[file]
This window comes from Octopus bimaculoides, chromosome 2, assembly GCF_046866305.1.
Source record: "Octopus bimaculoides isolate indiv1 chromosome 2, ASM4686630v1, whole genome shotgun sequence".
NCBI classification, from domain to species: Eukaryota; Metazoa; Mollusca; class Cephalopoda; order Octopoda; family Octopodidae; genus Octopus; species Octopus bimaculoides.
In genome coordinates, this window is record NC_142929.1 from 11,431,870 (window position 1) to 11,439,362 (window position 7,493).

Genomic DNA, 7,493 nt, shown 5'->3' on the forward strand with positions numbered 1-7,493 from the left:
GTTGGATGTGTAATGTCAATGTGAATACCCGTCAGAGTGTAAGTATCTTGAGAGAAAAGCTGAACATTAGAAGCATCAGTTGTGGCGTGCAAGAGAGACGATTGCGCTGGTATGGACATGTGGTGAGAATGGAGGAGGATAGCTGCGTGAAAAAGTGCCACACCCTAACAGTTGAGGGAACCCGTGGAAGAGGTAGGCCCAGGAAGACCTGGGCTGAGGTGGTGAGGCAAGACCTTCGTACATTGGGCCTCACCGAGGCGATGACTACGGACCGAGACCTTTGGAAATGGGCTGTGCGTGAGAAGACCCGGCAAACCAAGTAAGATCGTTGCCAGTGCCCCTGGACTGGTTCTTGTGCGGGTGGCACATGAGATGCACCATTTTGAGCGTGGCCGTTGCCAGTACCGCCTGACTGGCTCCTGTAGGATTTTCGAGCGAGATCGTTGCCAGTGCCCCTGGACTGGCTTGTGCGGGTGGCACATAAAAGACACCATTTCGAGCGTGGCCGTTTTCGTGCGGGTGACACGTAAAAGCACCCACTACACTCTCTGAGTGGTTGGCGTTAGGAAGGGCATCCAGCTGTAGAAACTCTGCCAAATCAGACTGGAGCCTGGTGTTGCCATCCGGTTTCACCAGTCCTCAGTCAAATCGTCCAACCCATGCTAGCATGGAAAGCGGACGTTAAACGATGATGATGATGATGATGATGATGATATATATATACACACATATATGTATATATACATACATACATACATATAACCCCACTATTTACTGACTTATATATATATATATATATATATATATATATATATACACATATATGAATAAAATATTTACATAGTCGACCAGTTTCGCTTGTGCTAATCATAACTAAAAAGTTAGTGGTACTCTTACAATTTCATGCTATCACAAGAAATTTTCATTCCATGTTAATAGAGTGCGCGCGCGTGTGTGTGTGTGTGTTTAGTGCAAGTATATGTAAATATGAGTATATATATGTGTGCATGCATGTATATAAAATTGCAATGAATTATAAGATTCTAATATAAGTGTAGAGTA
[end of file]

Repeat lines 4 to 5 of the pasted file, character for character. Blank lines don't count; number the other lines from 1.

In genome coordinates, this window is record NC_142929.1 from 11,431,870 (window position 1) to 11,439,362 (window position 7,493).

Genomic DNA, 7,493 nt, shown 5'->3' on the forward strand with positions numbered 1-7,493 from the left: